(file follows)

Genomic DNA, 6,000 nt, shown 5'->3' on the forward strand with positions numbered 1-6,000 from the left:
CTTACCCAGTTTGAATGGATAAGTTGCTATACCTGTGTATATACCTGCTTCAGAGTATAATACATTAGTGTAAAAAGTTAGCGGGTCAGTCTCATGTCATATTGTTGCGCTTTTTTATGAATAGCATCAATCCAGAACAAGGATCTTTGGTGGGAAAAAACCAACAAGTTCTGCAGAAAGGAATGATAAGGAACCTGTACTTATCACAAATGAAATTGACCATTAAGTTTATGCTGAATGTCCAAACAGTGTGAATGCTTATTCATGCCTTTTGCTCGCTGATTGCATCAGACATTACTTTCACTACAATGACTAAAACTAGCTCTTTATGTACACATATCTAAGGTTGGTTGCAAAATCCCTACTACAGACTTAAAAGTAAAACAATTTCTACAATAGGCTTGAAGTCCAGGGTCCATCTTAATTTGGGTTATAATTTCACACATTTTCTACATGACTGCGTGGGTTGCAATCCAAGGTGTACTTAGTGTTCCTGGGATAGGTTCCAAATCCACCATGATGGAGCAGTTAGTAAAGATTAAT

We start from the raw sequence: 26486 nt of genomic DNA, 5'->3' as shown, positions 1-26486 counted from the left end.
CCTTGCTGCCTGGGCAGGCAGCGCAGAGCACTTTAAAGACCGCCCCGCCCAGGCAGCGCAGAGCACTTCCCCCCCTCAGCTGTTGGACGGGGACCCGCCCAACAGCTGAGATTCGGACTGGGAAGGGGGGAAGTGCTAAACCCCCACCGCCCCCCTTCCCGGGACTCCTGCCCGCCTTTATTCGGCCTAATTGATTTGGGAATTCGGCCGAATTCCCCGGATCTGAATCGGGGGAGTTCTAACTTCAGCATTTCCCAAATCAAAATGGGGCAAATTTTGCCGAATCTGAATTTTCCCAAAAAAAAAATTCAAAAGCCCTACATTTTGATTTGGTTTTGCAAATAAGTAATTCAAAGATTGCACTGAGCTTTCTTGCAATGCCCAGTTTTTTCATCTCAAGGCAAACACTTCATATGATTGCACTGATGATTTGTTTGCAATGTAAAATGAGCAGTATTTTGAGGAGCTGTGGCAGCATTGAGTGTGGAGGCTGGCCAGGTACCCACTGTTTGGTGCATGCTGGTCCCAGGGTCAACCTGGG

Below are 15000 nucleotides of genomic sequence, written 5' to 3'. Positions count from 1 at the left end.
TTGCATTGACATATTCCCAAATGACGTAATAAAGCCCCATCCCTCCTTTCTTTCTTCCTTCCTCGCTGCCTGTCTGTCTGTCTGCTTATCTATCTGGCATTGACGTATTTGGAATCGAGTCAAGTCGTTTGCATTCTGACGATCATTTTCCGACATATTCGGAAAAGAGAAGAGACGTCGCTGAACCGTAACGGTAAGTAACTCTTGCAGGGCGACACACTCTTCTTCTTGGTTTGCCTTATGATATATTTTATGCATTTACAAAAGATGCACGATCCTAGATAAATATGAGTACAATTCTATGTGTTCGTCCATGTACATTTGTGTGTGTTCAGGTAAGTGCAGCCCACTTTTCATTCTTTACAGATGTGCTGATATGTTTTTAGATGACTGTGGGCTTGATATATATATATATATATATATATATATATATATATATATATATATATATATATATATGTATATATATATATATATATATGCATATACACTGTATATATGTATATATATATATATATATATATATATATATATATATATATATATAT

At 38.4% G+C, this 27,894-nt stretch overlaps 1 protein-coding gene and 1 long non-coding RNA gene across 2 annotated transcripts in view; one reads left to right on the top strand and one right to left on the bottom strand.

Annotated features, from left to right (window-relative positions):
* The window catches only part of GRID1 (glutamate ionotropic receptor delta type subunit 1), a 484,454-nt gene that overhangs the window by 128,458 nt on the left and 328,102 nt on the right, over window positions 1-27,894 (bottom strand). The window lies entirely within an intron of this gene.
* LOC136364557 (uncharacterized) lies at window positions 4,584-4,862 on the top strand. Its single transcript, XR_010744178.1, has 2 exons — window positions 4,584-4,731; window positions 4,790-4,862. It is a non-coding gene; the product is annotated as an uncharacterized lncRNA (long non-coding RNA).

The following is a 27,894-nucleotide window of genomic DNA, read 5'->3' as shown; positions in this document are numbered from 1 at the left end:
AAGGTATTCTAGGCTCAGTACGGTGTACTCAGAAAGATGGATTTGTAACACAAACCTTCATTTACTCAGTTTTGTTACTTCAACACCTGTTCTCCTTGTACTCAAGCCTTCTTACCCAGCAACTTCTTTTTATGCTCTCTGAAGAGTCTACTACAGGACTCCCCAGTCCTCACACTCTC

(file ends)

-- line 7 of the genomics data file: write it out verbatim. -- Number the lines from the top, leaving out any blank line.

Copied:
At 38.4% G+C, this 27,894-nt stretch overlaps 1 protein-coding gene and 1 long non-coding RNA gene across 2 annotated transcripts in view; one reads left to right on the top strand and one right to left on the bottom strand.